# “There Are Three Kinds of Lies: Lies, Damn Lies, and Statistics.” – Mark Twain

The people who fuss and fume because passenger rail in the U.S. is subsidized will acknowledge (if pressed) that all public transportation is subsidized. And they will also concede, albeit grudgingly, that the roughly \$1.5 billion that Amtrak gets every year from the federal government is a tiny fraction of one percent of the annual budget.
But oh how they love to point out that the subsidy Amtrak gets, when figured on a per-passenger basis, is more than it is for an airline passenger or for someone taking a trip in the family car.
We hear all sorts of numbers thrown around about the “cost per passenger” but, as a knowledgeable member of the NARP* board observes, we can’t even agree on how to count passengers, let alone come to a consensus on what it actually costs to transport someone from Point A to Point B.
For instance, let’s say you’re a big baseball fan living in Milwaukee and you’re planning a 523-mile train trip to Kansas City to see the Brewers play a three-game series with the Royals. You think of it as one trip, of course, but because you have to change trains in Chicago, the statistician counts you as two people: Passenger No. 1 rode the Hiawatha from Milwaukee to Chicago; passenger No. 2 took the Southwest Chief from Chicago to Kansas City.
Here’s the flip side of that: let’s say that I’m taking the California Zephyr from Chicago to Denver for a conference. That’s more than 1000 miles. But it’s one train and, therefore, one passenger is added to the grand total.
See? You travel 500 miles to the baseball games; I travel twice that distance to the meeting. But you’re counted as two passengers and I’m counted as one.
Now consider this: If there are legitimate differences of opinion and inconsistencies about how to count the passengers, imagine the arguments we would have trying to compute how much it costs Amtrak to take you to those ballgames!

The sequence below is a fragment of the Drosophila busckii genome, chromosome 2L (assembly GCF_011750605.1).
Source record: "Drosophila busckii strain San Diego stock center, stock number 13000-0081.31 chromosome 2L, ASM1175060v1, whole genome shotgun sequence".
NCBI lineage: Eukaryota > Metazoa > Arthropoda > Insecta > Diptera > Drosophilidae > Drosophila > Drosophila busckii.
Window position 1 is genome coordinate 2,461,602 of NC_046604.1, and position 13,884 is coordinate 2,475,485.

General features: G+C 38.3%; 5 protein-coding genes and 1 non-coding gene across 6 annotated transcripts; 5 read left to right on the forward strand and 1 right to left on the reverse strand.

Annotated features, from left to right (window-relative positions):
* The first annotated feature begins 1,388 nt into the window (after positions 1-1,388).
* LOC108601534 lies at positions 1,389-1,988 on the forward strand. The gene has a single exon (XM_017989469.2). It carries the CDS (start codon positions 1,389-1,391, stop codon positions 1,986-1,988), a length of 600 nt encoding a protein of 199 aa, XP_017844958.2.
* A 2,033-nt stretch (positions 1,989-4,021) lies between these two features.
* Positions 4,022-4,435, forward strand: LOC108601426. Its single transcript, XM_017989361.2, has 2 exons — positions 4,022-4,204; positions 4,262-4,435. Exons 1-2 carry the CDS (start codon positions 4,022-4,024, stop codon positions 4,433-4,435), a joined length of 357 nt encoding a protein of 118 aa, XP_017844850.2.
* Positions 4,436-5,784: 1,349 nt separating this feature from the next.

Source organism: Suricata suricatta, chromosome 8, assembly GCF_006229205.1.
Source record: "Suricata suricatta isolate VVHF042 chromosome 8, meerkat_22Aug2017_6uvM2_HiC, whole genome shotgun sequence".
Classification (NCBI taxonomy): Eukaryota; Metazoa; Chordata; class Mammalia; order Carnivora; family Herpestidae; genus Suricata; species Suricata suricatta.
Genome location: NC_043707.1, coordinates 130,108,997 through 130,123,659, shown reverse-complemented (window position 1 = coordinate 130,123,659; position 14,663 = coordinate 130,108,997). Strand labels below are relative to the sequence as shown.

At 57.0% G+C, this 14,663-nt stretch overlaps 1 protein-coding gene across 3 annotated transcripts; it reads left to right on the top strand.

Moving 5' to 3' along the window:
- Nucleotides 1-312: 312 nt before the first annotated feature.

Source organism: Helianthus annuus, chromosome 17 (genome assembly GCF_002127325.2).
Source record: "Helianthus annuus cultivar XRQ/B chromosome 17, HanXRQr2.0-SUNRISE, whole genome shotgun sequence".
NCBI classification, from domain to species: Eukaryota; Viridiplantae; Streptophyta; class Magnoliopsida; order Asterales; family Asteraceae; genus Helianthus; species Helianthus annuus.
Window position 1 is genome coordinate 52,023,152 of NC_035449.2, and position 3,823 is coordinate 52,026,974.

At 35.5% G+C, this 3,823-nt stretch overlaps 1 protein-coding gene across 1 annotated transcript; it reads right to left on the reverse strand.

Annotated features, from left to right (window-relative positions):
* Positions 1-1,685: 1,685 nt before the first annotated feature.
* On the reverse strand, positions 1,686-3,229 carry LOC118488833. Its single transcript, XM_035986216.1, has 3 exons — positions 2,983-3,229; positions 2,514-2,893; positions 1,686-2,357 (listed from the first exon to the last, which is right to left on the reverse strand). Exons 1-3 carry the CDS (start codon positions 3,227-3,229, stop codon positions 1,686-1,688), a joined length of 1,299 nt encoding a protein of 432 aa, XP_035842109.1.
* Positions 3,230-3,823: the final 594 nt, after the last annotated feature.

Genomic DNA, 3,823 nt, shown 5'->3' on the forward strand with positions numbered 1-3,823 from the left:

So let’s just short-cut the whole argument by saying what we know to be true: that there are millions of Americans in thousands of towns and small cities for whom Amtrak is the only available public transportation.  And it is NARP’s contention that access to public transportation and the mobility it provides is a fundamental right of every American.

*National Association of Railroad Passengers (www.narprail.org)

The “Passengers” conundrum is the result of a poor understanding of what transportation is, and how it is (or should be) measured. The proper measure is passenger-miles . One PM is one passenger traveling one mile. Two PM can be two folks traveling one mile each, or one going two miles. In Jim’s examples, the Chi-Den person counts for 1000 PM, while the ball fan counts for 500.

Amtrak opponents hate this because it actually shows ATK, and the long-distance trains in particular, in a very favorable light.

Opponents also like to say that it would be cheaper to buy people air fare from Chicago to LA than to keep the SWC running. This may be true, but what is the airfare from, say, Ft. Madison, IA to Raton, NM? Air taxis are not cheap.

2. Using linked trips completely eliminates that particular statistical issue and has been used for quite some time (not by Amtrak though to my knowledge).

Personally I’d love to see a list of those locales which are only served by Amtrak’s long distance trains; the argument gets brought up fairly commonly but suspect reality is a bit rarer on the ground than suggested.

3. Martin says:

For many trains are just a throwback to an olden era. They want to reach everywhere earlier. But for me they are something more than just a ride. One experts told me long time back that trains if run properly can be cheaper, more efficient, less polluting… he gave me a long list but these are the ones I remember

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